Mississippi River volunteers
Lend a Hand
A river group highlighted in Big River Magazine
Published in Big River Magazine, November 2005.
Great River Greening
Year of the Oak
Great River Greening’s mission is to lead and support community-based restoration of natural areas in the Twin Cities area.
Great River Greening began in 1995 as a project to “green up” the downtown riverfront in St. Paul. The city and the St. Paul Foundation organized the effort, which was to last five years and rely entirely on volunteers. When volunteers completed the project in four years, the city and foundation determined there was enough interest to spin off a free-standing, nonprofit organization. Great River Greening was established in 1999.
Projects and Activities
“We write the plans and create the designs, we do the fieldwork with our crew, and we bring out the volunteers,” said executive director Deborah Karasov. The ability to mobilize volunteers is one of the hallmarks of the organization.
Advocacy is not part of the organization’s work, but it does get involved in what Karasov called “stewardship for the future” encouraging people to take care of the land near them, whether it’s a tiny neighborhood park or the whole Mississippi River corridor. The group invites kids from inner city neighborhoods to participate in projects on the outskirts of the city, giving them a chance to experience and help restore different ecosystems.
Members, Volunteers, Staff
Great River Greening is not a membership organization. To round up muscle and energy for restoration projects, it notifies the 4,000 people on its mailing list and recruits others through partnerships with communities and corporations. About 150 volunteers are trained to supervise work teams.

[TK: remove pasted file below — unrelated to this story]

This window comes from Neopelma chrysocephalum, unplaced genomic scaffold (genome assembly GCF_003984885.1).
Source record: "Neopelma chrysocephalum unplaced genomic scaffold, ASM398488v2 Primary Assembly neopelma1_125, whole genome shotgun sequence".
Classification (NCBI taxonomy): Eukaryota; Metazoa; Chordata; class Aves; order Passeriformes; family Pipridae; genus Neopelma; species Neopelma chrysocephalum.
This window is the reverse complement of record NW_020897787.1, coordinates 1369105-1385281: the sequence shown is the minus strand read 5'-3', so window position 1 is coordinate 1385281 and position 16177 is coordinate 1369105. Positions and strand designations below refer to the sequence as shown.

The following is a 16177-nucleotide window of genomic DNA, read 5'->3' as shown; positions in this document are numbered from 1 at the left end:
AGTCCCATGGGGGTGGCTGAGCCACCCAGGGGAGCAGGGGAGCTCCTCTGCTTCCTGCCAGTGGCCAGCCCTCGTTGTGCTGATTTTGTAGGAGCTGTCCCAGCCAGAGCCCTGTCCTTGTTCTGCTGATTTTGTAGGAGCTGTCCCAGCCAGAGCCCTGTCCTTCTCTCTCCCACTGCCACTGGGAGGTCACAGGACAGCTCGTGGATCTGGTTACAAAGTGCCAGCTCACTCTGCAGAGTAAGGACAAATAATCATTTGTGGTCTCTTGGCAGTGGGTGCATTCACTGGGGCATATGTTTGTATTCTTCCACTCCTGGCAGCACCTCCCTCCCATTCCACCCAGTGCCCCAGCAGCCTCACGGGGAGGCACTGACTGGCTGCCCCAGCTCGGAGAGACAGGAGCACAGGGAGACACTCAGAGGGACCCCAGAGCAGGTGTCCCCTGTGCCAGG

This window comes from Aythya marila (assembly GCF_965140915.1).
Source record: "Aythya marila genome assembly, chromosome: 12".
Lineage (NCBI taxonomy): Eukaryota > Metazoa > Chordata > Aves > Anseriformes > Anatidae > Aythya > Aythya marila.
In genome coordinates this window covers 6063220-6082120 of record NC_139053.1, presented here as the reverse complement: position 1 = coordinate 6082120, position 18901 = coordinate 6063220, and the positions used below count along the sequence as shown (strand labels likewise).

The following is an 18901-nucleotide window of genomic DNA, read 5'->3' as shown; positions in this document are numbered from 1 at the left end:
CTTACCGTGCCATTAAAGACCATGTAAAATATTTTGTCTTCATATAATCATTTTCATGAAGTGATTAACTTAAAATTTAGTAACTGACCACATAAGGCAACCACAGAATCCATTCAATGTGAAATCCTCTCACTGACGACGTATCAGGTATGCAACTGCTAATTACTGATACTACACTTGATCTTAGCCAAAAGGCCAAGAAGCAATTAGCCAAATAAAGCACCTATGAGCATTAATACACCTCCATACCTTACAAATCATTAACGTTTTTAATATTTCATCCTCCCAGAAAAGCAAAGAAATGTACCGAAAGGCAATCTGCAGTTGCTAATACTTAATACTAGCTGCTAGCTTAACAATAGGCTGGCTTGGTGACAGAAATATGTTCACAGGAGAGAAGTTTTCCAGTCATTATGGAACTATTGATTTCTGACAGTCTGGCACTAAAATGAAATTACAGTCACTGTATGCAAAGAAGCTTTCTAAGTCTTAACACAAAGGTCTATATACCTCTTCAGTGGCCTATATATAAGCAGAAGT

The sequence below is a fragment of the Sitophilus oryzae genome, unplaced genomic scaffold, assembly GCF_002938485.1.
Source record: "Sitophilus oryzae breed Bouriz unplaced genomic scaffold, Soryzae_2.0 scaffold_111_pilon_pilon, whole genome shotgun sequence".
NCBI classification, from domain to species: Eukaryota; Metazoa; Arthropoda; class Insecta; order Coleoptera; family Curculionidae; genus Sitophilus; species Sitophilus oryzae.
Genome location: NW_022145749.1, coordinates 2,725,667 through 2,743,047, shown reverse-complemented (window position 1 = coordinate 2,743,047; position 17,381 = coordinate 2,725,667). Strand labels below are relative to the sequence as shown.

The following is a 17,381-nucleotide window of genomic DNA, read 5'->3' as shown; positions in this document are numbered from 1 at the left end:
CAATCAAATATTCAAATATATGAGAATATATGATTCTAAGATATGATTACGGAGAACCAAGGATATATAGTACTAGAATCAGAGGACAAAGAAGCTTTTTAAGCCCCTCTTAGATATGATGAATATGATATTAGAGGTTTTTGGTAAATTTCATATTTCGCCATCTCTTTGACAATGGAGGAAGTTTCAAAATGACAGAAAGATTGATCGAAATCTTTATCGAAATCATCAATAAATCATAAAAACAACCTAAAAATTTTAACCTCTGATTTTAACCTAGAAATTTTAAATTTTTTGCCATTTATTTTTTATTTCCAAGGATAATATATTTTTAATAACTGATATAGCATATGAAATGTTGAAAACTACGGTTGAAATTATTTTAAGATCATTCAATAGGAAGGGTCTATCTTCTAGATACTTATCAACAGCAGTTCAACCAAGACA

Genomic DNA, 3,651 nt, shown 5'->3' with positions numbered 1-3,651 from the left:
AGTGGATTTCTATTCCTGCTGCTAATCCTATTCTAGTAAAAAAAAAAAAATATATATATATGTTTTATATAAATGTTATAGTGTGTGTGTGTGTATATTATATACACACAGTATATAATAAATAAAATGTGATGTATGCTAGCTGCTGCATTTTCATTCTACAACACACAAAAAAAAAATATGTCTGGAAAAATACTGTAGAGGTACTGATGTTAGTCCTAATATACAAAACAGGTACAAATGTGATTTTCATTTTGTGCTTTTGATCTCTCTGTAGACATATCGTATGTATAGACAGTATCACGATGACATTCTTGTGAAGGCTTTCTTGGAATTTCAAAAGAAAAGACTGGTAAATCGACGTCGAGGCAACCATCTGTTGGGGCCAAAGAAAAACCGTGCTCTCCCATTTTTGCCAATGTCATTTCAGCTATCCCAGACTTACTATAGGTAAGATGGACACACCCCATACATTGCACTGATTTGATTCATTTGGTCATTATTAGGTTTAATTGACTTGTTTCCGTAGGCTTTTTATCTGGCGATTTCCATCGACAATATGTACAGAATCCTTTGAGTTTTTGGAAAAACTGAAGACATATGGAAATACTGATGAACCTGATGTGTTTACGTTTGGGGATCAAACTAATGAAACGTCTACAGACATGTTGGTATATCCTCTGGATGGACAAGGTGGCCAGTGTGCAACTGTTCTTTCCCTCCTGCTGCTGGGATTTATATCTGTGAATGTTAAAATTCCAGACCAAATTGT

The organization’s staff of 10 includes a Ph.D. ecologist who focuses on wild land restoration and a landscape ecologist who focuses on designing with native plants.
Goals and Plans
This year’s focus is restoring oak savanna ecosystems near the river in the Twin Cities area. Less than 4,500 acres remain of the five million acres of oak savanna that once flourished in Minnesota. Projects to restore oak savanna include Indian Mounds Park, Anoka County and Pine Bend Bluffs Natural Area in Rosemount. Karasov writes persuasively about oak savannas, their value and the need to preserve and restore them in the Fall 2005 newsletter.
Funding comes from private donations; grants and donations from foundations and government agencies; and fee-for-service work in which landowners and corporations hire Great River Greening’s crew of professionals to design and create restoration projects on their land.
Designing with Native Plants, by Dan Shaw, a landowner guide to native plantings which was written as part of the downtown riverfront project, was one of three finalists for the 2004 Minnesota Environmental Initiative award.